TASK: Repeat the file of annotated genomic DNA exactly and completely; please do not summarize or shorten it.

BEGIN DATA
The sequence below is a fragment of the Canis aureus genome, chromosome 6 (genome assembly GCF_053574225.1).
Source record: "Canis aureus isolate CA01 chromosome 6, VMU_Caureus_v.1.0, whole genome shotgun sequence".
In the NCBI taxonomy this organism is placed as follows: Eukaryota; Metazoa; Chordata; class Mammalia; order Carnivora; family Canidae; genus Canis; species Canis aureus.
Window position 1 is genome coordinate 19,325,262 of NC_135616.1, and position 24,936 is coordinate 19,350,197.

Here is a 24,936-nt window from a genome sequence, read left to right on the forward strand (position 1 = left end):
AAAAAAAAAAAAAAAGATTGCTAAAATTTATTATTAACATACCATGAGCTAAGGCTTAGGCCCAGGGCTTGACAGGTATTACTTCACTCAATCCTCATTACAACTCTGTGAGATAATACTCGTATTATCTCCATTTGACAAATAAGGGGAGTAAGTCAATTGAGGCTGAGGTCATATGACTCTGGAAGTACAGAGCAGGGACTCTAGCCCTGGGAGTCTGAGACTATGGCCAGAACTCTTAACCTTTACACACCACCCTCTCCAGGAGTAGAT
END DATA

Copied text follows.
The sequence below is a fragment of the Canis aureus genome, chromosome 6 (genome assembly GCF_053574225.1).
Source record: "Canis aureus isolate CA01 chromosome 6, VMU_Caureus_v.1.0, whole genome shotgun sequence".
In the NCBI taxonomy this organism is placed as follows: Eukaryota; Metazoa; Chordata; class Mammalia; order Carnivora; family Canidae; genus Canis; species Canis aureus.
Window position 1 is genome coordinate 19,325,262 of NC_135616.1, and position 24,936 is coordinate 19,350,197.

Here is a 24,936-nt window from a genome sequence, read left to right on the forward strand (position 1 = left end):
AAAAAAAAAAAAAAAGATTGCTAAAATTTATTATTAACATACCATGAGCTAAGGCTTAGGCCCAGGGCTTGACAGGTATTACTTCACTCAATCCTCATTACAACTCTGTGAGATAATACTCGTATTATCTCCATTTGACAAATAAGGGGAGTAAGTCAATTGAGGCTGAGGTCATATGACTCTGGAAGTACAGAGCAGGGACTCTAGCCCTGGGAGTCTGAGACTATGGCCAGAACTCTTAACCTTTACACACCACCCTCTCCAGGAGTAGAT